Farndale, son of Martin and
Catherine Jane Farndale of Kilton Thorpe, (FAR00364)
farmer, baptised, Brotton;
31 Jul 1881.
(PR and family knowledge)
Martin Farndale registered Guisbro
District Jul-Sep 1881
(GRO Vol 9d page 464 - 1837 online)
Martin Farndale, married Ruth Farndale, (FAR00619),
his first cousin, in Trochu,
Canada in 1932.
They lived near Trochuin Alberta. They had
There is more information about his life at
Martin Farndale and at the Farndales
Martin Farndale of Trochu, Alberta Canada died in Calgary aged 62 years,
on 11 Sep 1943, (ie born 1881). He is buried at Trochu, Alberta,
Ruth Farndale, died at Northallerton
District, Yorkshire in March 1974.
was born on 8 June 1881 at Kilton
Thorpe. Like his elder brother and sister he was baptised at Brotton Parish
Church where the entry in the Parish Register reads:
"Martin, son of Martin and Catherine Jane
Farndale of Kilton
Thorpe, farmer, baptised 31 July 1881."
Like the rest, Martin went to school at Charltons until
he was ii. He then went to Boosbeck Council school until he was 14. That would
be in 1895. He then helped on the farm until 1905 when he went to Canada, the first pf many
members of the family to do so. Martin is remembered as not quite as strong
as the rest. He did not go away to work and was a great favourite of his
mother. When he decided to go to Canada, he could not bring himself to tell
his mother so he simply left home and write to his
sister Lynn from Liverpool:
Just a few more lines. I left Liverpool on Thursday night
for Canada on SS Tunisian. I have had a good night's sleep. I have booked
second class on board and is very comfortable. We are passing by the north of
Ireland this [ ]. The ship makes a call here to take
on more passengers. This letter will be sent on from here. I shall not be
able to post any more letters till I land at yond side. I am enjoying the
trip well so far. I hope mother will not fret is she get to know before I
write. I will send a letter to her as soon as we land. I am going to do best . I am going a long way up the country. I am to
Calgary in Alberta. It is chiefly cattle farming there. There is several more young men on ship that are going out from there can
catch. But I have not meet any lady that is my way
yet. You must try and cheer mother up. There is nothing for her to trouble
about. I am as safe here as riding on the railways in England. I shall be
about other 7 days on the water. I will send a few letters off before I start
my land journey. I have not time write more. I want to up on deck. We are
just about to land at Londonderry I believe.
I must leave hoping you are all well.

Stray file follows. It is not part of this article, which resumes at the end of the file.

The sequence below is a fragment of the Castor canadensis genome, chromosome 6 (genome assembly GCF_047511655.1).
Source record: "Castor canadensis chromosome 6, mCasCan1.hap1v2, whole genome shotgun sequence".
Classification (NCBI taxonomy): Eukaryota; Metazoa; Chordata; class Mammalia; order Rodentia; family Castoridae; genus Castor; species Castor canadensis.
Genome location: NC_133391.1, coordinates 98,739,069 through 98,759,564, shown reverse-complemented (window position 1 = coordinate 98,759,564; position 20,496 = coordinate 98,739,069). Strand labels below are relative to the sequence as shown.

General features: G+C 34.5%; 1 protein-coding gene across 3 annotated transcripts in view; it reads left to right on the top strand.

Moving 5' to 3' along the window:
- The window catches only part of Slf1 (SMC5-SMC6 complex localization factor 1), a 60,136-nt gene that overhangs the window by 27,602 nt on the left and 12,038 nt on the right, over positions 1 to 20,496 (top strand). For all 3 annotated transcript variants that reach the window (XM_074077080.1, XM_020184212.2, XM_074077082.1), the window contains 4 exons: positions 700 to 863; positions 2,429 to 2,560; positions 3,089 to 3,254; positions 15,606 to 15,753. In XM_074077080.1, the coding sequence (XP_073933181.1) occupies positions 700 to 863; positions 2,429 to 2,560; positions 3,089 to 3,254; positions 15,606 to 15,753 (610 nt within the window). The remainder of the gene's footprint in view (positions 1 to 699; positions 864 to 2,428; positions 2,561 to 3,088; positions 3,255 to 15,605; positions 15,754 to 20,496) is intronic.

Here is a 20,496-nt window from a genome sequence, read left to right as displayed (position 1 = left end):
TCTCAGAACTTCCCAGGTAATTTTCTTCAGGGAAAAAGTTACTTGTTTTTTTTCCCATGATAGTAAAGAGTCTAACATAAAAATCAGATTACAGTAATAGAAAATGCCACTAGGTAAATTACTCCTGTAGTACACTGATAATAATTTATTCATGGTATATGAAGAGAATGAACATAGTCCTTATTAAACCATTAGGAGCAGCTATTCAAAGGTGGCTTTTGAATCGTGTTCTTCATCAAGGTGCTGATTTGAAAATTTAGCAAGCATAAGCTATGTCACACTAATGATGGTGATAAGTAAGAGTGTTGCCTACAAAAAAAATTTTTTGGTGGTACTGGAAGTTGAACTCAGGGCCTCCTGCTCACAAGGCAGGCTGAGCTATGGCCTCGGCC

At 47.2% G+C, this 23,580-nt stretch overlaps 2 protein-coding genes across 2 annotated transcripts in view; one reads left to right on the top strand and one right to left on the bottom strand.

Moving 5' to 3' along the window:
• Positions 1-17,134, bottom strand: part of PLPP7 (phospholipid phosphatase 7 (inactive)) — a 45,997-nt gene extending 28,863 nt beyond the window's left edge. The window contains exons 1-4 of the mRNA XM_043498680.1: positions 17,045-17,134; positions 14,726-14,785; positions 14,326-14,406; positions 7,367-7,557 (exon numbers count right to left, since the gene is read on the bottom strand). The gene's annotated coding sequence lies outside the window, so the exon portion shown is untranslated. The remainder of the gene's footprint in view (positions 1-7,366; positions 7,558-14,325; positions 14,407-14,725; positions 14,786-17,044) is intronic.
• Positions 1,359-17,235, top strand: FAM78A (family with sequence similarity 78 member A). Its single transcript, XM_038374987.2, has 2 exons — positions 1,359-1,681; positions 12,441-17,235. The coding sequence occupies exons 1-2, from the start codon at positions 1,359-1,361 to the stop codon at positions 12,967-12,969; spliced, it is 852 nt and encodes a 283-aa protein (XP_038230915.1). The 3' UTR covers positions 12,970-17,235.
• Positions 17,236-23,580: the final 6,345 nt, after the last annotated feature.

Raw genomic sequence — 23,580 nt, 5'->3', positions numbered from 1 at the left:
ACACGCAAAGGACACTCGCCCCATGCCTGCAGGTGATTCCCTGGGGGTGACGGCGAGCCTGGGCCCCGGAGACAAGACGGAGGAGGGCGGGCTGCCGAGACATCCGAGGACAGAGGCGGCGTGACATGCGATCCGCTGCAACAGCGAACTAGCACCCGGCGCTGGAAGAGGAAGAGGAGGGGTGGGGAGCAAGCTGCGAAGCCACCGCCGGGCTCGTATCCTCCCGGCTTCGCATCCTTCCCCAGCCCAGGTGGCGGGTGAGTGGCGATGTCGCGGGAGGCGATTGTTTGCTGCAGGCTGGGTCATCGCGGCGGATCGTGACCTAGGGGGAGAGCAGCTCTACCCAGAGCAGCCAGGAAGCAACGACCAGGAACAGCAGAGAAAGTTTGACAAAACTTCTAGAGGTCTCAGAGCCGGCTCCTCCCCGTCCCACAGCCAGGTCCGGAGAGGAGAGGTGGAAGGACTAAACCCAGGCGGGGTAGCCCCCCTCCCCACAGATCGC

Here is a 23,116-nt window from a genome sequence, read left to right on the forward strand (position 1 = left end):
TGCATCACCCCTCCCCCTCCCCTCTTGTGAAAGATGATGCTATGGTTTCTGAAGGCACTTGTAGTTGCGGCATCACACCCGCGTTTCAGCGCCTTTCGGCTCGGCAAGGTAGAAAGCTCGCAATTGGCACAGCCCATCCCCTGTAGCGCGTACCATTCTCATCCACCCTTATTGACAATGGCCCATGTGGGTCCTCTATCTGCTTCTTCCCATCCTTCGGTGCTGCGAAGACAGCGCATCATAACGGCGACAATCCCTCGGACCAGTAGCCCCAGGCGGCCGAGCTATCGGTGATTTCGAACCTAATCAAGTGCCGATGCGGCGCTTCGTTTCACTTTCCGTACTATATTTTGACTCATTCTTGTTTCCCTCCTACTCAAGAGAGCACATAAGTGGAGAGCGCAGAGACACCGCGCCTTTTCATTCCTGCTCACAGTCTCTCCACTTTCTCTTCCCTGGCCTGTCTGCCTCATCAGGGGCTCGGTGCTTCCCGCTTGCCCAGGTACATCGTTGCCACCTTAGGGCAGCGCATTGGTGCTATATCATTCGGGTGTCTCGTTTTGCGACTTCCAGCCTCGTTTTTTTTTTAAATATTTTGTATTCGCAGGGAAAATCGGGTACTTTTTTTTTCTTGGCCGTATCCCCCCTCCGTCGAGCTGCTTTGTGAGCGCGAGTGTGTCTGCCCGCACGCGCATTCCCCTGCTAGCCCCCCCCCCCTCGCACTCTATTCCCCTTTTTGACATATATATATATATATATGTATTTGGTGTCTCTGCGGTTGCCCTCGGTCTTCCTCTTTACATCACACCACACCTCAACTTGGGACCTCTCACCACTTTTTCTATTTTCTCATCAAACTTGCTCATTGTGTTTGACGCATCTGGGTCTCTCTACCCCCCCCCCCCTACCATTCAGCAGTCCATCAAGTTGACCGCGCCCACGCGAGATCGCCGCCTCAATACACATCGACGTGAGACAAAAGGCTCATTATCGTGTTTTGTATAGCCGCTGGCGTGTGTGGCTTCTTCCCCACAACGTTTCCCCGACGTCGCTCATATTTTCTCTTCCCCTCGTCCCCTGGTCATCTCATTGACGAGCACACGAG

And five days later:
cannot be posted for England till we land so you will know if you get this
that I landed all right.
Wednesday June 21st 1905
I shall soon get my sea trip over now. Land was sighted
today Newfoundland I believe. Every body
is beginning to lighten up now. But it will be Saturday morning before we
land at Montreal.
I have enjoyed voyage up to now. I had one day sea sick. It
was awful. I don't want that any more. We have had few very cold days. It is
always cold n this part of the Ocean. We saw a great iceberg this morning. It
was a great sight. This is a great rock of ice. So
you must know we were passing through a cold front. This is a big vessel
about two hundred yards long I should think. Every body seem quite happy. There is a smoke room
and a music room. And the best of everything to eat. Third class seems to be
rough quarters. But they are in another part of the ship. There will be about
eight hundred passengers on board all together. Some men pulling long faces
when the vessel left Liverpool. I never thought anything about it. But I was
like the rest. I watched England till it disappeared out of sight. I hope
mother will not trouble about me. I will be all right. I thought it was my
best thing to do. I had nothing to start in business with in England. I shall
be able to get about £50 per year and board with the farmers out here. If I
can stand the climate. And I can settle. I shall be able to start farming for
my self in about two years.
All letters are to be posted tonight on board so that they
will get away as soon as we land. They don't [ ] to
a few hours when they land. So all has to be ready.
First and Second class are having a Grand On Board tonight.
We shall be quite lively.
I now finish. Hoping you are all well. And remain your
Martin was 24 years old. These are interesting
letters, for they start a whole branch of the Farndale family, still living
north of Calgary.
Martin would go first to Calgary, where he took
some land from the Canadian Pacific Railway near Trochu. He built a
small wooden house, a shack, a began farming
He homesteaded on Trochu town line, but in 1929 he bought a farm at
Paulson and raised cattle. In 1930, he married Ruth Farndale, his cousin,
also from Yorkshire. They had no children. He became well known on the Trochu council and
took a great deal of interest in education. He did much for the Trochu community.
Martin died, aged 62, in 1943, and is buried at Trochu. His wife, Ruth, returned to England and lived
for many years with her family. He was remembered as an upright, intelligent
man who was very interested in people and very good with children. He helped
his brothers, George, Jim and Alfred, and his sisters, Kate and Grace, to
settle in their turn near Trochu, in Huxley. His
work for the early days in Trochu
is still remembered.
where Martin lived - Martin's shack taken when it was still standing in 1981